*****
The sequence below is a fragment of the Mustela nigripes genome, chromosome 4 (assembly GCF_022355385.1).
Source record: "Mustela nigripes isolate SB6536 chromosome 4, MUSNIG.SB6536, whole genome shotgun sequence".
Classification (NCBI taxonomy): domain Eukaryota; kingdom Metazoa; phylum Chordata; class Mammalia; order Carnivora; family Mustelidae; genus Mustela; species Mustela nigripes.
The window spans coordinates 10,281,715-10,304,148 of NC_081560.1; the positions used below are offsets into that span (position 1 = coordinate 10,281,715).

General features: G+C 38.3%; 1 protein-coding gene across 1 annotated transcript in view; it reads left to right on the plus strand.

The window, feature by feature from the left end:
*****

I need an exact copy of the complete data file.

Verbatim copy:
The sequence below is a fragment of the Mustela nigripes genome, chromosome 4 (assembly GCF_022355385.1).
Source record: "Mustela nigripes isolate SB6536 chromosome 4, MUSNIG.SB6536, whole genome shotgun sequence".
Classification (NCBI taxonomy): domain Eukaryota; kingdom Metazoa; phylum Chordata; class Mammalia; order Carnivora; family Mustelidae; genus Mustela; species Mustela nigripes.
The window spans coordinates 10,281,715-10,304,148 of NC_081560.1; the positions used below are offsets into that span (position 1 = coordinate 10,281,715).

General features: G+C 38.3%; 1 protein-coding gene across 1 annotated transcript in view; it reads left to right on the plus strand.

The window, feature by feature from the left end: